Hezekiah was a king of Judah in the late eighth century B.C.E., a time of conflict with the mighty Assyrian power. The Bible tells us that he did a great deal to protect Jerusalem and to secure its water supply. Among the works he undertook was the construction of a 1,749-foot-long [533 m] tunnel, or conduit, to bring springwater into the city.—2 Kings 20:20; 2 Chronicles 32:1-7, 30.
In the 19th century, just such a tunnel was discovered. It became known as Hezekiah’s Tunnel, or the Siloam Tunnel. Inside the tunnel, an inscription was found that described the final phases of the tunnel’s excavation.
The shape and form of the letters of this inscription lead most scholars to date it to the time of Hezekiah. A decade ago, however, some suggested that the tunnel was built about 500 years later. In 2003, a team of Israeli scientists published the results of their research aimed at fixing a reliable date for the tunnel. What conclusion did they reach?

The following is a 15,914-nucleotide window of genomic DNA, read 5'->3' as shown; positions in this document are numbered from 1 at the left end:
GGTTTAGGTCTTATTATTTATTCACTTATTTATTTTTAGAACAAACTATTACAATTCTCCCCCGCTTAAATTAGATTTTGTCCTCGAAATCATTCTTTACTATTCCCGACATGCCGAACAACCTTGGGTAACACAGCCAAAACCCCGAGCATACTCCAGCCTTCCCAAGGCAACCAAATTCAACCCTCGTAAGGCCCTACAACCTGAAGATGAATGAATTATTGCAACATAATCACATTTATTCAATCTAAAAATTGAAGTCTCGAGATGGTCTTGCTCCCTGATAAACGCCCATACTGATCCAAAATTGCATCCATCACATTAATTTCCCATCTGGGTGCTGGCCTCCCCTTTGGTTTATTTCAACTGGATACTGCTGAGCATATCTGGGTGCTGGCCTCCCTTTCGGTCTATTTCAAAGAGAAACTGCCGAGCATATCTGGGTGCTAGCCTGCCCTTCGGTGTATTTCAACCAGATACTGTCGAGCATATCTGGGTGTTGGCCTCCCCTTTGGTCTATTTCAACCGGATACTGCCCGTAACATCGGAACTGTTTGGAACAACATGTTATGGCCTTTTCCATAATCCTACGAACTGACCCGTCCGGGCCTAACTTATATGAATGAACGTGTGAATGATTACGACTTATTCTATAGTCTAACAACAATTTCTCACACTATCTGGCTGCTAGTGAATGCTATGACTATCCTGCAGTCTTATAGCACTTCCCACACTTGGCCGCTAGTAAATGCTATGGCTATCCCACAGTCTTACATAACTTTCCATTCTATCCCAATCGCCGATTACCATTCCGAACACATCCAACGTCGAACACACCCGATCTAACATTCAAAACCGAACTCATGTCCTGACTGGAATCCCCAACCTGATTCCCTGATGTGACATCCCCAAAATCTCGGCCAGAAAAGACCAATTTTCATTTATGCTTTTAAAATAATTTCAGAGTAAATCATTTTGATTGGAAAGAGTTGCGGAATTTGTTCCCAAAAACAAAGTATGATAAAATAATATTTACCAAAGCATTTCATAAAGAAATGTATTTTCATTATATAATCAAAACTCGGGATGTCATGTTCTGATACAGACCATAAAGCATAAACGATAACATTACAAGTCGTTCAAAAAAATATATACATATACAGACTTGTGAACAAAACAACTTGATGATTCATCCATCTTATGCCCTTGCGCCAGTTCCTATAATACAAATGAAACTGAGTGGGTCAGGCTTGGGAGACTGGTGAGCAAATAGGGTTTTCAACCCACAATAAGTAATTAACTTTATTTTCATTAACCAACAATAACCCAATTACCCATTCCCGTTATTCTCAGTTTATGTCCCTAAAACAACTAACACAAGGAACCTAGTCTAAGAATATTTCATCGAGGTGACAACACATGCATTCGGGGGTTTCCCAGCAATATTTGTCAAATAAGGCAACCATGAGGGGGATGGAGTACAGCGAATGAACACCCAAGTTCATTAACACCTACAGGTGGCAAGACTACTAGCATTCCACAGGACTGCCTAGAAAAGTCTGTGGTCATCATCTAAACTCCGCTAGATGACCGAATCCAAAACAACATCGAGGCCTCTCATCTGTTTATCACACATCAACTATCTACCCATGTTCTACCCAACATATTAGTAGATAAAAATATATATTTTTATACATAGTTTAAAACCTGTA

Dr. Amos Frumkin of the Hebrew University of Jerusalem says: “The carbon-14 tests we carried out on organic material within the plaster of the Siloam Tunnel, and uranium-thorium dating of stalactites found in the tunnel, date it conclusively to Hezekiah’s era.” An article in the scientific journal Nature adds: “The three independent lines of evidence—radiometric dating, palaeography and the historical record—all converge on about 700 BC, rendering the Siloam Tunnel the best-dated Iron-Age biblical structure thus far known.”